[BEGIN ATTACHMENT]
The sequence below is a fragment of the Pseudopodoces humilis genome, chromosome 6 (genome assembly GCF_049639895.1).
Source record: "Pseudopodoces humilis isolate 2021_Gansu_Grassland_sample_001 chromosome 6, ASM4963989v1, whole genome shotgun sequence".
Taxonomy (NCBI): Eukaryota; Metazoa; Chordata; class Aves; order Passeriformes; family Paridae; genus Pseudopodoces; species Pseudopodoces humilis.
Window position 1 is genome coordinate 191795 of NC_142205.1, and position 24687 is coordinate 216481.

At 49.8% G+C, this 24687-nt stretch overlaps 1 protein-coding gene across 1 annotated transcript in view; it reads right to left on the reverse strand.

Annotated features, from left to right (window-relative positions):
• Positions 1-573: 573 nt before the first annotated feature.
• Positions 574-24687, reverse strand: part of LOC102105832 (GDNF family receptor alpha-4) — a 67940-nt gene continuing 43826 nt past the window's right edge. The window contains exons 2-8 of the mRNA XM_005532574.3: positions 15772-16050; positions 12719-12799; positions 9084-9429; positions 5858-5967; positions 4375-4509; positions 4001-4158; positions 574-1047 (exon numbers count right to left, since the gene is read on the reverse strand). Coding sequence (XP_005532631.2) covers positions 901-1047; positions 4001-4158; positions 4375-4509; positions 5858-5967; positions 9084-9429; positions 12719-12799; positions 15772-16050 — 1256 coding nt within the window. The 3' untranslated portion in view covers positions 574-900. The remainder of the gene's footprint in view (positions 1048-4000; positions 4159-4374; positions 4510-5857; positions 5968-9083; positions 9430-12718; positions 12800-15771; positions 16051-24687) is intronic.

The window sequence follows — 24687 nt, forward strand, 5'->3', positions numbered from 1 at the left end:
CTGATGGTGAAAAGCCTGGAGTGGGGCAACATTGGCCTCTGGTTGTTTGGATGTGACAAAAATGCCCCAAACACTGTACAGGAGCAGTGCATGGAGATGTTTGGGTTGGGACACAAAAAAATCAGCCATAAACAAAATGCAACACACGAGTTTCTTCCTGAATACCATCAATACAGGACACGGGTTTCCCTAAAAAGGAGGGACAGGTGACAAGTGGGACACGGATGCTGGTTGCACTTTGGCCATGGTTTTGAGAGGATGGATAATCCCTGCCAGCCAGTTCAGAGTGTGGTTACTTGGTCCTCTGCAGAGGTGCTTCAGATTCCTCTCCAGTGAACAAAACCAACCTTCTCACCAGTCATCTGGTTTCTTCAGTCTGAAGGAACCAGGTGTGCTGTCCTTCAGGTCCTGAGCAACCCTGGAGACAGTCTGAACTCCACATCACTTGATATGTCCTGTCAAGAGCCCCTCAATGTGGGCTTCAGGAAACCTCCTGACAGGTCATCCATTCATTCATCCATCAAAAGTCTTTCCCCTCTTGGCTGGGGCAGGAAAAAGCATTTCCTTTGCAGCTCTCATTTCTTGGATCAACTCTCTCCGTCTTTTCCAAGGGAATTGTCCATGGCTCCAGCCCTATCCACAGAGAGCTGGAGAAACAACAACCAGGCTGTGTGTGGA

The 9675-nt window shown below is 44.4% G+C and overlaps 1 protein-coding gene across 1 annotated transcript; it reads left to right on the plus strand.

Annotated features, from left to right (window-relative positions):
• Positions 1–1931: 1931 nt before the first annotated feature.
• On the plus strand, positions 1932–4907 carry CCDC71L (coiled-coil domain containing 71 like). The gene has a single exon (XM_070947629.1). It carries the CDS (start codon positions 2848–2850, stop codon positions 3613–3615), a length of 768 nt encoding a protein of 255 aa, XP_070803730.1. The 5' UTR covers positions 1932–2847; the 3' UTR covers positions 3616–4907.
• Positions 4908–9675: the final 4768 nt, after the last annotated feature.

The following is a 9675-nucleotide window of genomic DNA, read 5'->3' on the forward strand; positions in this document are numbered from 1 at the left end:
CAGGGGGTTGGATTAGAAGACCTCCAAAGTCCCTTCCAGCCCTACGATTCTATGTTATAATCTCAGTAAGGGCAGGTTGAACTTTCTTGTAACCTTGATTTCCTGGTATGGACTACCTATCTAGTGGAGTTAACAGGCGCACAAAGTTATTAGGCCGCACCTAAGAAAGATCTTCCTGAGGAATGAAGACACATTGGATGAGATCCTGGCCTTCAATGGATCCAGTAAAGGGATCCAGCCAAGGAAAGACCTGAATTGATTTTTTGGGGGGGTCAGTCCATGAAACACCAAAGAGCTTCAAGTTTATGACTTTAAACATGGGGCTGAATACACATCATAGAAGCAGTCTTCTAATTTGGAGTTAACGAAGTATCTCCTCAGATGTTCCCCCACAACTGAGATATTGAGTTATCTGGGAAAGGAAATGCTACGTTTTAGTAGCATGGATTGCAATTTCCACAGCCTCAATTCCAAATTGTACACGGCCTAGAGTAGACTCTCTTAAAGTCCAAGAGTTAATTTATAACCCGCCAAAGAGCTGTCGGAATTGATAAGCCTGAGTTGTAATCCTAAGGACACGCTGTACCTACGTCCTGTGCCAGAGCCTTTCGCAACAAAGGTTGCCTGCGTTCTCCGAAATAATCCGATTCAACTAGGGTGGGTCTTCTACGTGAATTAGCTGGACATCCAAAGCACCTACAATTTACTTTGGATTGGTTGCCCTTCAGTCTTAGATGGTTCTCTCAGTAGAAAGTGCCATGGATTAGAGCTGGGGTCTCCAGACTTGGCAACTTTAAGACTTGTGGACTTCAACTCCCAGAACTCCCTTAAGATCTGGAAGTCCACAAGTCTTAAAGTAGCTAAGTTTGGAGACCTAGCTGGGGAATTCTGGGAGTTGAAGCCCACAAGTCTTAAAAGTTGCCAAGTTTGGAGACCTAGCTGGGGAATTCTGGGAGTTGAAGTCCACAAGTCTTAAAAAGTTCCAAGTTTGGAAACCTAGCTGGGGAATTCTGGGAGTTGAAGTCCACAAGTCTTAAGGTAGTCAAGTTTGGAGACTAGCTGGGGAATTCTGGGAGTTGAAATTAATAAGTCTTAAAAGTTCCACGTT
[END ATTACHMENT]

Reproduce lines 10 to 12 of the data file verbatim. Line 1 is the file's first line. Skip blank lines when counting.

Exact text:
CTGATGGTGAAAAGCCTGGAGTGGGGCAACATTGGCCTCTGGTTGTTTGGATGTGACAAAAATGCCCCAAACACTGTACAGGAGCAGTGCATGGAGATGTTTGGGTTGGGACACAAAAAAATCAGCCATAAACAAAATGCAACACACGAGTTTCTTCCTGAATACCATCAATACAGGACACGGGTTTCCCTAAAAAGGAGGGACAGGTGACAAGTGGGACACGGATGCTGGTTGCACTTTGGCCATGGTTTTGAGAGGATGGATAATCCCTGCCAGCCAGTTCAGAGTGTGGTTACTTGGTCCTCTGCAGAGGTGCTTCAGATTCCTCTCCAGTGAACAAAACCAACCTTCTCACCAGTCATCTGGTTTCTTCAGTCTGAAGGAACCAGGTGTGCTGTCCTTCAGGTCCTGAGCAACCCTGGAGACAGTCTGAACTCCACATCACTTGATATGTCCTGTCAAGAGCCCCTCAATGTGGGCTTCAGGAAACCTCCTGACAGGTCATCCATTCATTCATCCATCAAAAGTCTTTCCCCTCTTGGCTGGGGCAGGAAAAAGCATTTCCTTTGCAGCTCTCATTTCTTGGATCAACTCTCTCCGTCTTTTCCAAGGGAATTGTCCATGGCTCCAGCCCTATCCACAGAGAGCTGGAGAAACAACAACCAGGCTGTGTGTGGA

The 9675-nt window shown below is 44.4% G+C and overlaps 1 protein-coding gene across 1 annotated transcript; it reads left to right on the plus strand.

Annotated features, from left to right (window-relative positions):